I also didn't like how Locke's true background was revealed. I thoroughly enjoyed book one because of how anonymous he was, even after the entire book ended. But here, the mysteries are starting to be peeled back, and it's not as wonderful and mysterious as it seemed from the far away distance of book one. ... I think I'm just afraid of how the next few books are going to turn out with the reveal of his background. I don't want it to follow too many tropisms. But already, it seems like it's heading in that direction. Ahhh!! I just hope Lynch knows what he's doing.

And (spoilers) pooh on the last chapter. I don't entirely approve of ending books with the rise of the villain for the next book.

Like Red Skies, book #3 only gets 2.5 stars, rounded up to 3. It was good and I liked it, but in the end, it's the plot that has to sell me and I really only bought two and half stars of it.
Definitely read if you've already become acquainted with Locke Lamora. And I definitely recommend the first book to anyone who's wondering what this series is all about.
Red Seas Under Red Skies - Scott Lynch Reread for the second time to prepare myself for Republic of Thieves.

I think most of the plot was forgettable, which is a major problem when the entire book hinges on the thrill of the confidence game and sneaky schemes of our lovely Gentlemen Bastards.

I didn't care for most of his nautical scenes, even though they weren't bad. They were just really not gripping enough. I think the reason is because even though they were time-pressed, it felt more like lackadaisical character-development scenes. Oh you know, despite the battles and such. But in all seriousness... Locke had to prove his cunning a little too many times for me to care because I already knew he was a witty bastard. I get that it had to happen for it to be believable, but it made the book slower. And less memorable.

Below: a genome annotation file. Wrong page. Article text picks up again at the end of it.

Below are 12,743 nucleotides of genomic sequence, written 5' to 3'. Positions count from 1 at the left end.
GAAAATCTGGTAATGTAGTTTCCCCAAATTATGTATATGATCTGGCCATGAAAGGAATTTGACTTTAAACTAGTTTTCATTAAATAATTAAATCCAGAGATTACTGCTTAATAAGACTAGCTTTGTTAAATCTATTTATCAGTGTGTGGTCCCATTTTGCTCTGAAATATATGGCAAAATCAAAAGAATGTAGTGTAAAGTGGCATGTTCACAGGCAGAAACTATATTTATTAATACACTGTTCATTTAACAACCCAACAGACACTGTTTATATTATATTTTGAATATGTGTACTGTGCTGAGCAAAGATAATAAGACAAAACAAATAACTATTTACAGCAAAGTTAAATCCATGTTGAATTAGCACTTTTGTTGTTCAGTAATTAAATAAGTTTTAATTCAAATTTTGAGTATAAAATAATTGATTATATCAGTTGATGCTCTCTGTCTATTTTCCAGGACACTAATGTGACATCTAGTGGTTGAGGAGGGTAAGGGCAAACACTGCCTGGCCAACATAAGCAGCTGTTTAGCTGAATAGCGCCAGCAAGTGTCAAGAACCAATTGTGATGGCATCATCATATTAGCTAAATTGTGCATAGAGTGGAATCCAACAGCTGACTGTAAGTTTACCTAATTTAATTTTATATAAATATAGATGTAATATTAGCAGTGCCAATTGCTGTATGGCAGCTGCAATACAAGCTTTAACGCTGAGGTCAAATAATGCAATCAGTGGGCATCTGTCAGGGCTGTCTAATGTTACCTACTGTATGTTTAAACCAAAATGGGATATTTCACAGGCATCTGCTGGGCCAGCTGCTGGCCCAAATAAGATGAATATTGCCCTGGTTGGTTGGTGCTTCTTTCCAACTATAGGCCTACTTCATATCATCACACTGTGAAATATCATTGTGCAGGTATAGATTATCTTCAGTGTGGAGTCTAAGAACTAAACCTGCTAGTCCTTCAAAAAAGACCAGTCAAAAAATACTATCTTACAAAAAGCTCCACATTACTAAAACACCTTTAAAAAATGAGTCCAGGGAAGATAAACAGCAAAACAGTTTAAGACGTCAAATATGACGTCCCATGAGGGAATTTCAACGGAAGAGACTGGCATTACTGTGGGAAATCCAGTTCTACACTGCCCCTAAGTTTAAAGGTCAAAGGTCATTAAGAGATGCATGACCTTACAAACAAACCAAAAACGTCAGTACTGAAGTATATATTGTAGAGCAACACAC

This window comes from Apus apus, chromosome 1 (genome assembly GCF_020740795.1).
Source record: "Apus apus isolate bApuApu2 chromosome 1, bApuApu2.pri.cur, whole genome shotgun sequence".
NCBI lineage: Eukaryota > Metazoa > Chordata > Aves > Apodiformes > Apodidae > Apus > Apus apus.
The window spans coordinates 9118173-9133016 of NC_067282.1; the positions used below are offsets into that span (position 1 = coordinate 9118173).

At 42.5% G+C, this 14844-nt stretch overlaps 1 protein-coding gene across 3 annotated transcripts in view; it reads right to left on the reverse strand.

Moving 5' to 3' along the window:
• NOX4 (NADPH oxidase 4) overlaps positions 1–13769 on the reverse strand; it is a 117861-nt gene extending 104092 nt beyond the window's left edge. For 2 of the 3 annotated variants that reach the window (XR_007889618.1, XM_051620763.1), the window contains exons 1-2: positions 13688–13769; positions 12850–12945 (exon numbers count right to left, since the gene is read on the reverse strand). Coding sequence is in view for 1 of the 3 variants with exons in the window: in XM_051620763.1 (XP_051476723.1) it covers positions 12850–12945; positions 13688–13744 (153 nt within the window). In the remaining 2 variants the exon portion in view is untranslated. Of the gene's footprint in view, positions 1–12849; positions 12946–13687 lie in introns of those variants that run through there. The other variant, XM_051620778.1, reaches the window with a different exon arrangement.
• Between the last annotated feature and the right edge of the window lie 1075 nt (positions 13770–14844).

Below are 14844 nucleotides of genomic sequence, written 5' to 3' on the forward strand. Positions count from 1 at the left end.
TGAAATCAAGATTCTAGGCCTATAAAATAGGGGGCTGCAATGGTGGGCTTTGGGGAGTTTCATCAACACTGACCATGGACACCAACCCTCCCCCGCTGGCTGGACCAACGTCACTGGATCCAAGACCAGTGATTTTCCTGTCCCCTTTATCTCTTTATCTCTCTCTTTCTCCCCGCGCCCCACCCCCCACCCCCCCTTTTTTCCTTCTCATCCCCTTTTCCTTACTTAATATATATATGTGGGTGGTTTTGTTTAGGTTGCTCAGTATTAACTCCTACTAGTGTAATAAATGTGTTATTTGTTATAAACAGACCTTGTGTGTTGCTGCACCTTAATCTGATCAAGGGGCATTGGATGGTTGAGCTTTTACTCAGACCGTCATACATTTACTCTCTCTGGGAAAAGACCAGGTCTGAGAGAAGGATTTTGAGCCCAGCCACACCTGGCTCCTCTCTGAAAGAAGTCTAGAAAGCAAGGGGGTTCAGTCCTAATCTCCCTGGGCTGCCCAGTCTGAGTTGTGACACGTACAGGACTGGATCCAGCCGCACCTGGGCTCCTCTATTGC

I did like the addition of new characters.

The ending was just done too hastily. It seems everything was sewn up in one quick intake of breath... and done. I didn't have enough resolution for me to truly appreciate them getting out of it alive. Or not enough mastermind-background schemes were revealed for me to truly be satisfied that they were cleverer than everyone else rather than just dumb luck and crazy amounts of silver-tongue.

I probably gave this 2.5 stars the first time I read it and rounded down to a 2, and I think similarly to my past self... but I will probably round up to 3 stars because it wasn't as boring as I remembered. I suppose I was just being overly harsh the first time around.
The Lies of Locke Lamora - Scott Lynch Reread this book for the third time. Once to read it. Second time to set myself up for Red Skies. And now, the third time because of the Republic of Thieves.

I keep forgetting how good this book is! Even despite knowing the tricks and plots beforehand, I'm always shaking my head at how clever these Bastards are.